Monday 13 June 2016


Omar Mateen, a 29-year-old man, murdered fifty people and injured another 53, many seriously, in the early hours of yesterday morning. He entered a gay night club in Orlando, Florida armed with a rifle and a handgun, and started shooting. Hostages were taken and, following a three-hour standoff, he was shot and killed by police. 
A ghastly event, and one that has shocked the world. One feels only pity and sadness for the families of the many victims, and for the community in Orlando. What to make of all this?
Mateen was a US citizen, born in New York to parents who had immigrated there from Afghanistan. Some commentators have helpfully pointed out that his abominable actions are only to be expected from a radicalised Muslim whose homophobia is endorsed by the Koran.

If that's the case then Christians also have a lot of explaining to do. Religion, as Christopher Hitchens eloquently argued, spoils everything. Religious beliefs (and, worse, religious convictions) have been the cause of limitless human suffering over the past two thousand years (and, to be sure, the source of consolation to many). Homophobia - and intolerance in general - is legitimised by holy books held in high regard by Christians and Muslims  and it's fruitless to argue the case with zealots who hold to the prohibitions of iron age tribes,
Mateen's crime, his father is reported as saying, was prompted by his rage at seeing two men kiss in public in Miami. I think on closer examination his motives may prove to be more complex, personal and deep-rooted. His actions have reportedly been praised by ISIS and will no doubt prompt many Americans to advocate the use of the kind of deadly weapons so easily obtained and deployed by Mateen. 

This is really about guns, not religion. And it's about mental health. Look, if you can bear to, at this Wikipedia page listing rampage killings worldwide, arranged by continent and then by type ('grenade amok', vehicular killings' and so on). It makes for the grimmest reading. There's no sense in any of it, no reason, although recurring factors are mental illness and alcohol, and practically all the perpetrators are hopeless inadequates with some kind of grudge against society. Some of these dreadful crimes inevitably have a political and/or religious context or motivation but most are the work of mad, dangerous people with access to weaponry or a way of starting fires.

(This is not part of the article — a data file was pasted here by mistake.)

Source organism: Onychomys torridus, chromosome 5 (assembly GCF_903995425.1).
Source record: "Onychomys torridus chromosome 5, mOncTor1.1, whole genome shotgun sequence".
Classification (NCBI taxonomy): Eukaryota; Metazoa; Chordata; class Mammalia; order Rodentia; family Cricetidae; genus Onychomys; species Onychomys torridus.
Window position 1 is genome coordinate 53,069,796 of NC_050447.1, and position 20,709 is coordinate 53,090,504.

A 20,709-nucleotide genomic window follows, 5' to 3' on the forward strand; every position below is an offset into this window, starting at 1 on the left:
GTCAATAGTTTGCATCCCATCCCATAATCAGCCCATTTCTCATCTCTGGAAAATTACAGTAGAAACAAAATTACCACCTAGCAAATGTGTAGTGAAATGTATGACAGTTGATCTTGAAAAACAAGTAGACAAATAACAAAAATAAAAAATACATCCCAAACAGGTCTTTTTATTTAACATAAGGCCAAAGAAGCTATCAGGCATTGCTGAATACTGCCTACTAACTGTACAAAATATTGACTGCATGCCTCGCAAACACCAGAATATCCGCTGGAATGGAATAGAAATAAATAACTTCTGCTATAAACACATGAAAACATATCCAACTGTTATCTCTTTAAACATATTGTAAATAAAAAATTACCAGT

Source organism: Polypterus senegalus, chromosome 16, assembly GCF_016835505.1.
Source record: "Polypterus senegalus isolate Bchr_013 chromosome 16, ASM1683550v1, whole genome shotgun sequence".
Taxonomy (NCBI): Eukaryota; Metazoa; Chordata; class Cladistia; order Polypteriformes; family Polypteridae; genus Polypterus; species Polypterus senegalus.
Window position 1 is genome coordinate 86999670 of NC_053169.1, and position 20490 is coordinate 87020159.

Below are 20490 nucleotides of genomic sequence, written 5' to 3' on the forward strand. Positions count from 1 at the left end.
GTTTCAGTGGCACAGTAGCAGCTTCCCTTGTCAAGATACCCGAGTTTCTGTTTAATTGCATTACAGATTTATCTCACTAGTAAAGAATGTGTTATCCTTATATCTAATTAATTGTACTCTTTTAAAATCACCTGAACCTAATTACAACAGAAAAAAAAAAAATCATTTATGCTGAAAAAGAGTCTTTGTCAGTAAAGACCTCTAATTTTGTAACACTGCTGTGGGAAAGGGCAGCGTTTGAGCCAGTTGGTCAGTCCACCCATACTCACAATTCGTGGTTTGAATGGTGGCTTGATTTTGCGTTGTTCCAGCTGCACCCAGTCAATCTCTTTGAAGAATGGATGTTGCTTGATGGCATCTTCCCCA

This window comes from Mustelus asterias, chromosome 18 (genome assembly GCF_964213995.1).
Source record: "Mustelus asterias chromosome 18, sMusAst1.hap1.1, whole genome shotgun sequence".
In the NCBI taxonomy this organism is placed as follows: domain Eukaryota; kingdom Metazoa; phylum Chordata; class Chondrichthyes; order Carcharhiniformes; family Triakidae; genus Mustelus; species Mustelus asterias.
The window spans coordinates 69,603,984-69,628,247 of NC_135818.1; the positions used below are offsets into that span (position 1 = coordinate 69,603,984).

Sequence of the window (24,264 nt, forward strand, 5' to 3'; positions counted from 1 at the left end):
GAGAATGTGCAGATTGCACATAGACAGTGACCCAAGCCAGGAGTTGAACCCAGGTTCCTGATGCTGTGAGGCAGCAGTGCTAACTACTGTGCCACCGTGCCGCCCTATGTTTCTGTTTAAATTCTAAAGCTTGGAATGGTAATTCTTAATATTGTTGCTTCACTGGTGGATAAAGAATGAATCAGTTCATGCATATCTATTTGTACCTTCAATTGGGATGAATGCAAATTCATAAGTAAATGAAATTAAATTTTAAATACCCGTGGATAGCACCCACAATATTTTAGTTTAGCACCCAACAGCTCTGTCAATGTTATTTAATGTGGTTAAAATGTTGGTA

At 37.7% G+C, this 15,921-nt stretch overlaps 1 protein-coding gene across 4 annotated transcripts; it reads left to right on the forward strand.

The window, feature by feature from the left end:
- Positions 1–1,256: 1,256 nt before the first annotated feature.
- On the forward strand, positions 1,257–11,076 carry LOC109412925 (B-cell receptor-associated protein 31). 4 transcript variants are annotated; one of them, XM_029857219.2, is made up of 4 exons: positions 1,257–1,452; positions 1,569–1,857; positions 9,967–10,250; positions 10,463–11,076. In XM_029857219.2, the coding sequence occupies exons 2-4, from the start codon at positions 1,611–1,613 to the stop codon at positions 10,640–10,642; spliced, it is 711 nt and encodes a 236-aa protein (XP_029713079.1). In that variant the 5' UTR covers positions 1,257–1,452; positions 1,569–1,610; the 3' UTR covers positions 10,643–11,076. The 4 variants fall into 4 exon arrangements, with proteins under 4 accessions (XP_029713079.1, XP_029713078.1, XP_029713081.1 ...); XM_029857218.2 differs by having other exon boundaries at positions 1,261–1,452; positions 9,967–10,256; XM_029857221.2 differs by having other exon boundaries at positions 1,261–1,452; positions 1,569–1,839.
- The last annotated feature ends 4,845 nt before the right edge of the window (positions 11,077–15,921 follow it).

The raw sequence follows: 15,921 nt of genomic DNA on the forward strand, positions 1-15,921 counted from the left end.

We need to know about forgotten nonentities such as William Unek, an African police constable who in 1957 killed a total of 57 people in two separate spree killings three years apart. We need to know about Woo Bum-kon, a South Korean policeman who killed 56 people and wounded 35 others during the night of April 26/27, 1982. This was the deadliest known mass murder committed by a lone gunman in modern history, until the Norway attacks of July 22, 2011, in which the white supremacist Anders Behring Breivik killed eight people by detonating a van bomb in Oslo, then shot dead 69 young people at a summer camp on the island of Utøya. Breivik did this to promote his anti-Islamist manifesto (which, I was startled to learn, quoted our public intellectuals Jeremy Clarkson and Melanie Phillips).

Andrew Philip Kehoe, an American farmer, murderd his wife and 43 other people (including 38 children), and injured 58 others by setting off bombs in the Bath School disaster in 1927. 

Ronald Gene Simmons, Sr., a retired US Air Force master sergeant, killed 16 people over a week-long period in 1987, fourteen victims were close members of his family - his wife, three sons, six daughters and three grand-children.

Luis Alfredo Garavito Cubillos, a Colombian rapist and serial killed admitted to the rape, torture and murder of 147 young boys although the final tally is likely to be in excess of 300.  Colombian law limits imprisonment to 40 years but as he confessed and assisted the police in their enquiries his sentence was reduced to 22 years.  Pedro Alonso López also Columbian, was sentenced for killing 80 girls, but claims to have raped and killed more than 300 other girls in Columbia, Peru and Ecuador He released in 1998 from a psychiatric hospital on good behaviour. His present whereabouts is unknown. Can you believe that?

What can we learn from all this? That Muslim zealots have no monopoly on mass murder. That the world has some very frightening nut cases in it. That Catholic Columbia appears to be a safe haven for child killers. That guns kill people. 

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